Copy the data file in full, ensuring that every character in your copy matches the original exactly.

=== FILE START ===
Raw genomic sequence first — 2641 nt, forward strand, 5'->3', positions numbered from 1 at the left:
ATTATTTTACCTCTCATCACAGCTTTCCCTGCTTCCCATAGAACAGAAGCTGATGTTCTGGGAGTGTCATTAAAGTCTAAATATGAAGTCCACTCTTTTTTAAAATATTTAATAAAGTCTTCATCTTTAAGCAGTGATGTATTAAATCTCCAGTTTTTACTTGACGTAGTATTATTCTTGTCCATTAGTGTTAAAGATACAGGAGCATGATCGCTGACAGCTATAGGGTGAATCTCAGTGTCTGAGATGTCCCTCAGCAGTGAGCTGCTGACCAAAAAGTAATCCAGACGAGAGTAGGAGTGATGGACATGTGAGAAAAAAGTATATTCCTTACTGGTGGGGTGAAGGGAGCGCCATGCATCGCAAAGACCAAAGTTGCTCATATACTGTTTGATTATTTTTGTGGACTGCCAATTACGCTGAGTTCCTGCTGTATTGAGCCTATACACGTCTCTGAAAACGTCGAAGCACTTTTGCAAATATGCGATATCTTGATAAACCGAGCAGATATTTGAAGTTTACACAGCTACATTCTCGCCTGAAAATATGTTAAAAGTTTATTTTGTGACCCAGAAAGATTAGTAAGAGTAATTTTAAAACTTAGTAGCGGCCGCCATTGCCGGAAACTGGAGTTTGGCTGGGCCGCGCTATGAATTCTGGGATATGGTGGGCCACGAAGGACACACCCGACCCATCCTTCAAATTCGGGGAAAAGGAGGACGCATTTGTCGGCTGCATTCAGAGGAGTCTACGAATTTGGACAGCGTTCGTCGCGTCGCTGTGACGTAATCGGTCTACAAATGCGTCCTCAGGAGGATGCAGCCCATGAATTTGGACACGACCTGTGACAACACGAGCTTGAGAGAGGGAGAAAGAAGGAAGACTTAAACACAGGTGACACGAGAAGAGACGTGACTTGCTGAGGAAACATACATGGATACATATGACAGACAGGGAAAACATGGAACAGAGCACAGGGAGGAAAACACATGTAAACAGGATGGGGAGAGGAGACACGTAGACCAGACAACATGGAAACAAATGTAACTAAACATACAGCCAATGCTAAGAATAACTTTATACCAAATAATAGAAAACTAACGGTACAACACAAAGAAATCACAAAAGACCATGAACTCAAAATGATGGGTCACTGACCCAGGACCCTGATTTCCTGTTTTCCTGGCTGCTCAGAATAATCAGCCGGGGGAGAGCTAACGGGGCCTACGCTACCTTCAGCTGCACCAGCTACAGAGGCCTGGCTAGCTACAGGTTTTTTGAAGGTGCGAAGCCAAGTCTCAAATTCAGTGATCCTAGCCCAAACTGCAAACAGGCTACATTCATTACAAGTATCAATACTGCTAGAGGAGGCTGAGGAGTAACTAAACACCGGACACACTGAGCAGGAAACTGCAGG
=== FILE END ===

Raw genomic sequence first — 2641 nt, forward strand, 5'->3', positions numbered from 1 at the left:
ATTATTTTACCTCTCATCACAGCTTTCCCTGCTTCCCATAGAACAGAAGCTGATGTTCTGGGAGTGTCATTAAAGTCTAAATATGAAGTCCACTCTTTTTTAAAATATTTAATAAAGTCTTCATCTTTAAGCAGTGATGTATTAAATCTCCAGTTTTTACTTGACGTAGTATTATTCTTGTCCATTAGTGTTAAAGATACAGGAGCATGATCGCTGACAGCTATAGGGTGAATCTCAGTGTCTGAGATGTCCCTCAGCAGTGAGCTGCTGACCAAAAAGTAATCCAGACGAGAGTAGGAGTGATGGACATGTGAGAAAAAAGTATATTCCTTACTGGTGGGGTGAAGGGAGCGCCATGCATCGCAAAGACCAAAGTTGCTCATATACTGTTTGATTATTTTTGTGGACTGCCAATTACGCTGAGTTCCTGCTGTATTGAGCCTATACACGTCTCTGAAAACGTCGAAGCACTTTTGCAAATATGCGATATCTTGATAAACCGAGCAGATATTTGAAGTTTACACAGCTACATTCTCGCCTGAAAATATGTTAAAAGTTTATTTTGTGACCCAGAAAGATTAGTAAGAGTAATTTTAAAACTTAGTAGCGGCCGCCATTGCCGGAAACTGGAGTTTGGCTGGGCCGCGCTATGAATTCTGGGATATGGTGGGCCACGAAGGACACACCCGACCCATCCTTCAAATTCGGGGAAAAGGAGGACGCATTTGTCGGCTGCATTCAGAGGAGTCTACGAATTTGGACAGCGTTCGTCGCGTCGCTGTGACGTAATCGGTCTACAAATGCGTCCTCAGGAGGATGCAGCCCATGAATTTGGACACGACCTGTGACAACACGAGCTTGAGAGAGGGAGAAAGAAGGAAGACTTAAACACAGGTGACACGAGAAGAGACGTGACTTGCTGAGGAAACATACATGGATACATATGACAGACAGGGAAAACATGGAACAGAGCACAGGGAGGAAAACACATGTAAACAGGATGGGGAGAGGAGACACGTAGACCAGACAACATGGAAACAAATGTAACTAAACATACAGCCAATGCTAAGAATAACTTTATACCAAATAATAGAAAACTAACGGTACAACACAAAGAAATCACAAAAGACCATGAACTCAAAATGATGGGTCACTGACCCAGGACCCTGATTTCCTGTTTTCCTGGCTGCTCAGAATAATCAGCCGGGGGAGAGCTAACGGGGCCTACGCTACCTTCAGCTGCACCAGCTACAGAGGCCTGGCTAGCTACAGGTTTTTTGAAGGTGCGAAGCCAAGTCTCAAATTCAGTGATCCTAGCCCAAACTGCAAACAGGCTACATTCATTACAAGTATCAATACTGCTAGAGGAGGCTGAGGAGTAACTAAACACCGGACACACTGAGCAGGAAACTGCAGG